In a series of experiments, Yuan Ping and colleagues compressed iron up to 5.6 million atmospheres (5.6 million times the pressure at the Earth's surface), a record pressure for solid iron.Iron is the most abundant element in Earth's core and the sixth most abundant element in the universe. As a key component of terrestrial planets and exoplanets, iron has been one of the most studied materials under extreme conditions.

In a series of campaigns led by Lawrence Livermore National Laboratory's Yuan Ping using the OMEGA laser at the Laboratory for Laser Energetics (LLE) at the Univ. of Rochester, researchers compressed iron up to 5.6 million atmospheres (5.6 million times the pressure at the Earth's surface), a record pressure for solid iron.

The record pressure is achieved by multi-shock compression. Using a series of shocks (rather than a single shock) keeps the entropy low while compressing the material, which is the key to keeping the temperature lower than the melting point and allowing the iron to remain solid.


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Illustration of the experimental setup on the OMEGA laser. The team achieved a record high pressure for solid iron by multi-shock compression. The properties of iron are diagnosed by XAFS (X-ray absorption fine structure).   

Diagnosing the material properties under extreme conditions is as important as the creation of high-pressure states. The team employed an x-ray technique called EXAFS (extended x-ray absorption fine structure). EXAFS is a powerful tool widely used in material science but its application in materials under extreme conditions is still in its infancy. This work presents the first EXAFS data in high-energy-density (HED) matter.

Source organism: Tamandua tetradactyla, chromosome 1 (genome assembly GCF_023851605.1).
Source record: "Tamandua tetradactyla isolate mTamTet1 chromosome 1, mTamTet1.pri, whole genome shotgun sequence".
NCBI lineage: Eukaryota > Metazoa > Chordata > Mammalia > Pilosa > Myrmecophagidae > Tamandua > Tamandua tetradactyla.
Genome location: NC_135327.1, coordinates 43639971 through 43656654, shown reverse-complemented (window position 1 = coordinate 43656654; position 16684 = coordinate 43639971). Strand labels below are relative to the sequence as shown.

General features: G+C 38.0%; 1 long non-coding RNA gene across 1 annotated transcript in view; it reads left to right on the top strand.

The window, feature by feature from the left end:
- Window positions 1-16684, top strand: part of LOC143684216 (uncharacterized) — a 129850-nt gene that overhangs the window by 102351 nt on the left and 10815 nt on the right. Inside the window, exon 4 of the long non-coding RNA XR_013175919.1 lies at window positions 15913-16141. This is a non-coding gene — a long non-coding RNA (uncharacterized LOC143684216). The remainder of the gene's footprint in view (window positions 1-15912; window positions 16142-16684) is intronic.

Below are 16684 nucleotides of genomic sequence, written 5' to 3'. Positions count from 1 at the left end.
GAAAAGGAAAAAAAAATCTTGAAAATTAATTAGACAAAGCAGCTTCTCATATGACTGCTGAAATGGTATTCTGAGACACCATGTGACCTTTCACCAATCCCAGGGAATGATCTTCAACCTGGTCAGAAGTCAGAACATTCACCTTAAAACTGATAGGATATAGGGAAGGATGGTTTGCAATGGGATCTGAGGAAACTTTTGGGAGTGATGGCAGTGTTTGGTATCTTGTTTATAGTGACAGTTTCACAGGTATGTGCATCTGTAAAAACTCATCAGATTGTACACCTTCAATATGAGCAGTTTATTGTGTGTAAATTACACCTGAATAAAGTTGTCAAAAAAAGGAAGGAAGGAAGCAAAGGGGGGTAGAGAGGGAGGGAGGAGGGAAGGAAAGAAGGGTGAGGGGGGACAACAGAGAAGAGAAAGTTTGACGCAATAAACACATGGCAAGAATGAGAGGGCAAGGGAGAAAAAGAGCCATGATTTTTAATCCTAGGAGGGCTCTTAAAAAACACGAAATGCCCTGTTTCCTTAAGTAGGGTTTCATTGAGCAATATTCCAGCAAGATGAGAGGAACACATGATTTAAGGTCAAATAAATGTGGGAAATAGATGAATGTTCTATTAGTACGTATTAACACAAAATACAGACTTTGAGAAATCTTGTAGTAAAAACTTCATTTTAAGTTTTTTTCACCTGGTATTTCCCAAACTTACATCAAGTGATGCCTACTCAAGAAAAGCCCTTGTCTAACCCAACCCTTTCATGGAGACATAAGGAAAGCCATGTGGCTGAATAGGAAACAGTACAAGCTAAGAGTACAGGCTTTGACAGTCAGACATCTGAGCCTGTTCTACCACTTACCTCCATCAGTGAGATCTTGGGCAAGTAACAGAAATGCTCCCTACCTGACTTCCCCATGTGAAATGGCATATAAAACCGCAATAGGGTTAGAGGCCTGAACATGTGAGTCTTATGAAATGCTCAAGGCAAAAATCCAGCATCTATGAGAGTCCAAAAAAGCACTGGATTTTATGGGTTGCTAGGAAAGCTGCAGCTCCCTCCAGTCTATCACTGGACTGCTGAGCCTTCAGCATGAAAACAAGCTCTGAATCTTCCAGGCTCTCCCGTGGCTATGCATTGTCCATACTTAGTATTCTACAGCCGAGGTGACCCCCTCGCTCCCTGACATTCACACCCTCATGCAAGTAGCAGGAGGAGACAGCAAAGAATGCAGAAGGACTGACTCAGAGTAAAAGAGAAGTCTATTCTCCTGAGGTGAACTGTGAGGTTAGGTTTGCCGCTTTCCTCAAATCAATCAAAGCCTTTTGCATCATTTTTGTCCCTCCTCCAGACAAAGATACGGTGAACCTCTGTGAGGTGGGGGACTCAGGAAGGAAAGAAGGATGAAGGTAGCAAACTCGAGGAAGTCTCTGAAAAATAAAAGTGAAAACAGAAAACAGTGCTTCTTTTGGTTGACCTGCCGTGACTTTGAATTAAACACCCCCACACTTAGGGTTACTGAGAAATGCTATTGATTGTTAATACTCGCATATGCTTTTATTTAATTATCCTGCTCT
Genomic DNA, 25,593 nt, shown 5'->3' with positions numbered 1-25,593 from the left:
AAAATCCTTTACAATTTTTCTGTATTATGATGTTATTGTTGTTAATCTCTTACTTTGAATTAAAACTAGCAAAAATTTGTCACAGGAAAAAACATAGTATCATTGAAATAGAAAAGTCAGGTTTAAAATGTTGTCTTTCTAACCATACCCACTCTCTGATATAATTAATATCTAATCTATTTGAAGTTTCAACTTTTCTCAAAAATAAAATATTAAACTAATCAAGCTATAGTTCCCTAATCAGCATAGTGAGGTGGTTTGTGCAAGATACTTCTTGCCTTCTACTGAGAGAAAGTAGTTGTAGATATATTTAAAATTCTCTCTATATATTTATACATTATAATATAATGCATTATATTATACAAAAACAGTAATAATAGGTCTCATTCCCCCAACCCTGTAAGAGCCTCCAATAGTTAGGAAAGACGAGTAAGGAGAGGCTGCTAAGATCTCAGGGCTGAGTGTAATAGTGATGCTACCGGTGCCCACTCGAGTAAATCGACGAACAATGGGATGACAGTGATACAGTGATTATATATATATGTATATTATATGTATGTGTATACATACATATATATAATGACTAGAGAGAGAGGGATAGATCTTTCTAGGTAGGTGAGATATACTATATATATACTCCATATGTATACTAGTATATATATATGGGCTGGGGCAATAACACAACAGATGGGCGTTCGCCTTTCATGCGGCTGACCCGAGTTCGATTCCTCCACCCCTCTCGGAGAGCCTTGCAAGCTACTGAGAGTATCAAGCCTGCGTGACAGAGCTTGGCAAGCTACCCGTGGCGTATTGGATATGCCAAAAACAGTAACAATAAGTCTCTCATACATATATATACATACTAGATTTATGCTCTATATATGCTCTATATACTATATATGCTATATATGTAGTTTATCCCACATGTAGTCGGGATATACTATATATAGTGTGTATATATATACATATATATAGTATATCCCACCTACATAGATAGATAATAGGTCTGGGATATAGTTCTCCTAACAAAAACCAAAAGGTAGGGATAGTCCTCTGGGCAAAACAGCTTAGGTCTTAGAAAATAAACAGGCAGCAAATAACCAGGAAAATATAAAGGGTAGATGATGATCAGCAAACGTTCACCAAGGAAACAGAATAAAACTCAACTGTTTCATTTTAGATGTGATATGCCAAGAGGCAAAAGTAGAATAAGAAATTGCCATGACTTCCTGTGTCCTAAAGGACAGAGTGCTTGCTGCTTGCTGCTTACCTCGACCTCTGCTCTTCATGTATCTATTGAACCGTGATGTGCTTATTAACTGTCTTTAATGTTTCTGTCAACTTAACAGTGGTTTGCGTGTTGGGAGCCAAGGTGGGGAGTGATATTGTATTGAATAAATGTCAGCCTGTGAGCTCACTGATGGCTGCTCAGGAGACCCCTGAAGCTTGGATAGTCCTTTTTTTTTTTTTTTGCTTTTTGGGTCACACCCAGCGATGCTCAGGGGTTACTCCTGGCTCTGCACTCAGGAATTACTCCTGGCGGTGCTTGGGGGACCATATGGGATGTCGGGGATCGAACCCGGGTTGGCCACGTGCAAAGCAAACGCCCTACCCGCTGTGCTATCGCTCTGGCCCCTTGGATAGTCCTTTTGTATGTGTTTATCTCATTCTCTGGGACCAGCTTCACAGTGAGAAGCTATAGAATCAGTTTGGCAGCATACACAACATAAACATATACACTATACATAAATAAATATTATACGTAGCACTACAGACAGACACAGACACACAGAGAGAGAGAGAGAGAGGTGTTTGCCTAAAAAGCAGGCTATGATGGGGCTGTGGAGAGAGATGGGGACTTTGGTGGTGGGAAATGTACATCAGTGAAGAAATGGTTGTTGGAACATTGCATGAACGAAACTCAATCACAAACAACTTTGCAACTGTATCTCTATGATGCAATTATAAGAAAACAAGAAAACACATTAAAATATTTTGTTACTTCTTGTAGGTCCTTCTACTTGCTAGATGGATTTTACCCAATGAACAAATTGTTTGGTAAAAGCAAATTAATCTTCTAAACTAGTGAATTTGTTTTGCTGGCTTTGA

The EXAFS data show that the close-packed structure of iron is stable in the regime explored, confirming simulation predictions and other experimental studies by x-ray diffraction up to 3 million atmospheres.

Unexpectedly, the team found that the temperature at peak compression is significantly higher than that from pure compressive work. Extra heat is generated by inelastic distortion of the lattice, termed plastic work. It is found that upon fast compression in a few billionths of a second, the strength of iron is enhanced, leading to more plastic work and the elevated temperature.

"It took us more than two years to develop this experimental platform." Ping said. "Now the measurements can be scaled up to larger laser systems, such as the National Ignition Facility, to reach higher pressures or extended to shorter time scale to study dynamics in HED materials."

The team's research appears in Physical Review Letters.

Source: Lawrence Livermore National Laboratory